JOHN: Yeah, so our company did the sort of planning of the actual 360 portion of it. We didn't actually do the video. The Google team did the internal data center video for it, but we sort of integrated it with the rest of the playground experience to be able to come in, look at it, get to see the behind-the-scenes of the server that Google's finally letting people see, you know, in a really cool way. You get to see it in--I don't know. It's probably about 30 feet wide. You can actually feel like you're standing inside of the server.

FRANCESC: It is pretty amazing. I have personally been at data center, and this is probably the closest you can get without working at Google.

JOHN: Yeah.

MARK: Yeah, I was pretty impressed with the amount of stuff that we're actually showing inside. It's really neat.

JOHN: It's really nice.

FRANCESC: Yeah, very cool. One more question about the last--The demo that we have is the BigQuery they called Query It?

JOHN: Query It. Query It!

FRANCESC: I love the name.

MARK: Yeah, I haven't had a chance to play with it, so tell me about what's the deal there?

JOHN: Yeah, so essentially what we did is we wrote 200 questions. They're sort of trivia questions, things like, "What state mentions Velveeta Cheese the most on Reddit? Or what musician's Wikipedia page was visited most in 2015?" And then what we've done is we have a ton of public data sets for Reddit, Wikipedia, GDelt, and a couple others that we have written queries for that when you type in your answer, it actually puts it in to the query, runs the query live. There's a really fun visualization that has a visualized model of what's happening behind the scenes in BigQuery, so it's--You know, it's not 100% accurate, but it's a really cool visual representation of what's happening.

FRANCESC: It looks very cool, yeah.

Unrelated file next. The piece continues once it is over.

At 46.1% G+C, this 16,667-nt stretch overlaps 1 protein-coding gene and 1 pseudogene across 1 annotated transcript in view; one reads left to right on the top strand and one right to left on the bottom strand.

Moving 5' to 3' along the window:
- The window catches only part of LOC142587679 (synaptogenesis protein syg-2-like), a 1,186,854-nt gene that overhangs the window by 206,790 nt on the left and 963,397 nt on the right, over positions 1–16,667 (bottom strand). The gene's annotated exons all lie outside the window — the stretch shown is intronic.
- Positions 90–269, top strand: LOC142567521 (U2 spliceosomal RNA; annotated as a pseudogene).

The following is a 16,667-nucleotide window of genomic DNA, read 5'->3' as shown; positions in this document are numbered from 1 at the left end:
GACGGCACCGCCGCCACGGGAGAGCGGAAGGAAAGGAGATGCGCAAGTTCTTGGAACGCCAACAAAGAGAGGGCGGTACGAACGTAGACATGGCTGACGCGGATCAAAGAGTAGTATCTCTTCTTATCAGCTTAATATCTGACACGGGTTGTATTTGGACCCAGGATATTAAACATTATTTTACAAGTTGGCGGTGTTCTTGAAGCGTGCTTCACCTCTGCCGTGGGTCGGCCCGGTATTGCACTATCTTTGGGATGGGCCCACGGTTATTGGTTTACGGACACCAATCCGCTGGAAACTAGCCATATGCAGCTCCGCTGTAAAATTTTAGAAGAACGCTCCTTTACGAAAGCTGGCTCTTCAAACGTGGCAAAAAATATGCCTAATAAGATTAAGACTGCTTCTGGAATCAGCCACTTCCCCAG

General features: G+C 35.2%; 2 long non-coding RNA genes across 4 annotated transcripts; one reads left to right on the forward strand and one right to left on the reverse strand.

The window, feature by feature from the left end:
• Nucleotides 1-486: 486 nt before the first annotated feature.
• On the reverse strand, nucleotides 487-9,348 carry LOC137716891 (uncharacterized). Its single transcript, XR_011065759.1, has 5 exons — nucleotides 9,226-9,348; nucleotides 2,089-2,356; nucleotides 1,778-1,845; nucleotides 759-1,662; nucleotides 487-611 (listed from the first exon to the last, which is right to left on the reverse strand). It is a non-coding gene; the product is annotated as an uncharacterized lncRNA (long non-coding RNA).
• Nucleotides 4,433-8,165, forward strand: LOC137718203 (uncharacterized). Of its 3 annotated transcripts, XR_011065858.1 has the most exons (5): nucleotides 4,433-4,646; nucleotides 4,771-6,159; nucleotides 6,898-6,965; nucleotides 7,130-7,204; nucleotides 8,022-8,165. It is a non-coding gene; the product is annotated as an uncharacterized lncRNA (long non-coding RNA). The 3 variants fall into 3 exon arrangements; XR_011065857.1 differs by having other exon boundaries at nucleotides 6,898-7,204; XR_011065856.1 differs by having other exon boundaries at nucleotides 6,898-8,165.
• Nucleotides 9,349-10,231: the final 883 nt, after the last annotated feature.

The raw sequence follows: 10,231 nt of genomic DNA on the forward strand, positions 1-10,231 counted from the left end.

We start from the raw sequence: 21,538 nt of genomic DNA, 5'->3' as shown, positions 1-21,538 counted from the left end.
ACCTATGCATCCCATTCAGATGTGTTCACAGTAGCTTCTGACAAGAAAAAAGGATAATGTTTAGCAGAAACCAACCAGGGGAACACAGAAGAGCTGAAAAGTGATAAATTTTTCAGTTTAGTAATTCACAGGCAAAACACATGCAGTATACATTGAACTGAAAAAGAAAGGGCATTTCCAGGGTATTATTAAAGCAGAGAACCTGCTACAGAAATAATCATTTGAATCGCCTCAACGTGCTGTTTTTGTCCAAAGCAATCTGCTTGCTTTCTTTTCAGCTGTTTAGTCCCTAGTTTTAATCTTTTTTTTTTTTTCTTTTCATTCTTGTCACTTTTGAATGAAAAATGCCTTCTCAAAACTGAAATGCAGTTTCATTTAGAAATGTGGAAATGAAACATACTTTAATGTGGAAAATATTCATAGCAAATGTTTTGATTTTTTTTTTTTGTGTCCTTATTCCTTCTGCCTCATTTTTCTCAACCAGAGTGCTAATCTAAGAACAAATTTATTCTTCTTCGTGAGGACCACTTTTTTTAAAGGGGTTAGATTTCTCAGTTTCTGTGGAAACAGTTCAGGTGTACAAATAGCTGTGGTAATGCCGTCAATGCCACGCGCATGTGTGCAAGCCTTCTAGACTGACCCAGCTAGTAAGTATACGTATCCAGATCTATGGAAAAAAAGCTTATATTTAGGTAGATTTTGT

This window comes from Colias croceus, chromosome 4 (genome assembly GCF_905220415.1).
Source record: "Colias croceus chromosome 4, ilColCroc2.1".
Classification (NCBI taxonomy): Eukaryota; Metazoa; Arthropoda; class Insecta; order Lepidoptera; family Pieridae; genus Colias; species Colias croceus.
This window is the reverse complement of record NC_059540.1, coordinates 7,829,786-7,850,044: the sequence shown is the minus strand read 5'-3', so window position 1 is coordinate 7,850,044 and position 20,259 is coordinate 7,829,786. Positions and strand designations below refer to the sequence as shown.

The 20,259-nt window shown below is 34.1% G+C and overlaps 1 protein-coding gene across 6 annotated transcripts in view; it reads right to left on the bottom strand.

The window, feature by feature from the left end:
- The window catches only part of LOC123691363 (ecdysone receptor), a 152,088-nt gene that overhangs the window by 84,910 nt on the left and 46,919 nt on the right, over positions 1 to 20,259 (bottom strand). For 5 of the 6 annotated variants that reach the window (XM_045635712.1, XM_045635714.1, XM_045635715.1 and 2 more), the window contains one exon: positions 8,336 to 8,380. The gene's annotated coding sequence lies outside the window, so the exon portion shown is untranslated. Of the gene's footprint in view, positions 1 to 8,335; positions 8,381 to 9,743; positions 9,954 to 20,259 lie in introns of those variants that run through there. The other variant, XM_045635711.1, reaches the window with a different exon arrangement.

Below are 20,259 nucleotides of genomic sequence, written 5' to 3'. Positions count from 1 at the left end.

JOHN: And then you get points. Yeah, and then you get points based on the accuracy of your results. And there's two podiums, so you get to play a friend or a stranger. There's a little bit of competition. Maybe you can talk smack to each other back and forth, but it's a lot of fun.

MARK: So you're, like, basically trying to guess what the big data computation is gonna end up being?

JOHN: Exactly. Yeah.

FRANCESC: I actually got to play twice.

JOHN: How'd you do?

FRANCESC: So the first time I won, but it was kind of cheating because the first question that I got was--I think it was from Stack Overflow or maybe GitHub?

JOHN: Oh, yeah, GitHub.

FRANCESC: It was "What is the language where--Yeah, what is the language where people mentioned more of Google?"

JOHN: Mm-hmm.

FRANCESC: And I'm (inaudible) advocate for Go, so that was kind of easy.

JOHN: Right, yeah.

FRANCESC: So I got 100% on that one. And even though I wanted to let the other person win because on the last question was, "What was the most popular kitchen utensil on Wikipedia last month?" I went with "spork."

JOHN: How did you do?



FRANCESC: Zero points. That was the point. I wanted to lose, and I still won, and the second time, yeah, I got destroyed by Sarah. Sarah Robinson from our team, she destroyed me at every single question.

JOHN: Good. That's good. Lot's of fun.

FRANCESC: But yeah, that was an awesome demo. Tell us a little bit about your experience using the Cloud to build these demos. How was it?

JOHN: Sure. So we got to use--One of the really interesting things is we got to use the Cloud Vision API when it was still in the alpha stage, so we got to see, you know, what it was gonna be, and we got to try all the different features early on. And as we were developing the Emote-o-booth, we got to try things like the object detection or the label detection. We got to try the OCR. We got to try the landmarks. We got to try all these different things, and we got to craft the experience that we ended up seeing based on being able to easily put all the images in, run through it, get a bunch of that data, and sort of, like, look at it and figure out what we wanted to do with it. And we ended up going with the sentiment analysis, but we had things--Like, we had giant cutouts of hotdogs, and we're like, "Can we detect the hotdog? Do we want to give people cowboy hats and put them into a scene, and it's gonna detect the cowboy hats." We tried a bunch of different things, but the Cloud Vision API was really great, even in the alpha stage. And then the only thing that--It only got better as it went. We got to run more queries on it. We got to run more hits on the API, and it was a lot of fun--It was a lot of fun to develop a physical experience around it.

MARK: Excellent. And you found, I'm guessing, a relatively easy API to use?